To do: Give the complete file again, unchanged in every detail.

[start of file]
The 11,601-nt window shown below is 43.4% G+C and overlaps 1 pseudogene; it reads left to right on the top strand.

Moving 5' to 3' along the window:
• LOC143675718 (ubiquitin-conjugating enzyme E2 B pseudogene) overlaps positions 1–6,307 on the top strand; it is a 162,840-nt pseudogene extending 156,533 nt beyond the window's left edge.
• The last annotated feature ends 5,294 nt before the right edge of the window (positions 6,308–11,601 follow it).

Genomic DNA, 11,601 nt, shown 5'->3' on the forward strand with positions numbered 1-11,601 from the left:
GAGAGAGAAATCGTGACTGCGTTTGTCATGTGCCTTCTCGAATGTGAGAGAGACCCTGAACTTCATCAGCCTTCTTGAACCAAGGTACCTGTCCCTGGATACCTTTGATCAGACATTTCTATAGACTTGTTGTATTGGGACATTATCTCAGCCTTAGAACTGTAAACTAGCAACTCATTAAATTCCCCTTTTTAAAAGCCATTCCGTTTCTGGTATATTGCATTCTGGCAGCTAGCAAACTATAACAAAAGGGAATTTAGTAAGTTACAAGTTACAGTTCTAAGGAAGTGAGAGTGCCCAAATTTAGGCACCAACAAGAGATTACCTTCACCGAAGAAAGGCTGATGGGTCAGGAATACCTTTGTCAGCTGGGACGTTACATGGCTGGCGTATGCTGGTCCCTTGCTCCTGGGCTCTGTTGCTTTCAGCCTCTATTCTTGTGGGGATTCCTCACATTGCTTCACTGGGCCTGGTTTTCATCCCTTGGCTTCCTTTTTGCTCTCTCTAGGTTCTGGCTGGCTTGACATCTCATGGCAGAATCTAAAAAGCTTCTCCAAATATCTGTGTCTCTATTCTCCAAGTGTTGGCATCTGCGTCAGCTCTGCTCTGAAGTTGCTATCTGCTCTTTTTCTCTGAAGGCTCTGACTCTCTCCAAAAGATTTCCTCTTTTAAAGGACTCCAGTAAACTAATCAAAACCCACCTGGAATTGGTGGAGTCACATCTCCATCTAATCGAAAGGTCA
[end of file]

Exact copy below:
The 11,601-nt window shown below is 43.4% G+C and overlaps 1 pseudogene; it reads left to right on the top strand.

Moving 5' to 3' along the window:
• LOC143675718 (ubiquitin-conjugating enzyme E2 B pseudogene) overlaps positions 1–6,307 on the top strand; it is a 162,840-nt pseudogene extending 156,533 nt beyond the window's left edge.
• The last annotated feature ends 5,294 nt before the right edge of the window (positions 6,308–11,601 follow it).

Genomic DNA, 11,601 nt, shown 5'->3' on the forward strand with positions numbered 1-11,601 from the left:
GAGAGAGAAATCGTGACTGCGTTTGTCATGTGCCTTCTCGAATGTGAGAGAGACCCTGAACTTCATCAGCCTTCTTGAACCAAGGTACCTGTCCCTGGATACCTTTGATCAGACATTTCTATAGACTTGTTGTATTGGGACATTATCTCAGCCTTAGAACTGTAAACTAGCAACTCATTAAATTCCCCTTTTTAAAAGCCATTCCGTTTCTGGTATATTGCATTCTGGCAGCTAGCAAACTATAACAAAAGGGAATTTAGTAAGTTACAAGTTACAGTTCTAAGGAAGTGAGAGTGCCCAAATTTAGGCACCAACAAGAGATTACCTTCACCGAAGAAAGGCTGATGGGTCAGGAATACCTTTGTCAGCTGGGACGTTACATGGCTGGCGTATGCTGGTCCCTTGCTCCTGGGCTCTGTTGCTTTCAGCCTCTATTCTTGTGGGGATTCCTCACATTGCTTCACTGGGCCTGGTTTTCATCCCTTGGCTTCCTTTTTGCTCTCTCTAGGTTCTGGCTGGCTTGACATCTCATGGCAGAATCTAAAAAGCTTCTCCAAATATCTGTGTCTCTATTCTCCAAGTGTTGGCATCTGCGTCAGCTCTGCTCTGAAGTTGCTATCTGCTCTTTTTCTCTGAAGGCTCTGACTCTCTCCAAAAGATTTCCTCTTTTAAAGGACTCCAGTAAACTAATCAAAACCCACCTGGAATTGGTGGAGTCACATCTCCATCTAATCGAAAGGTCA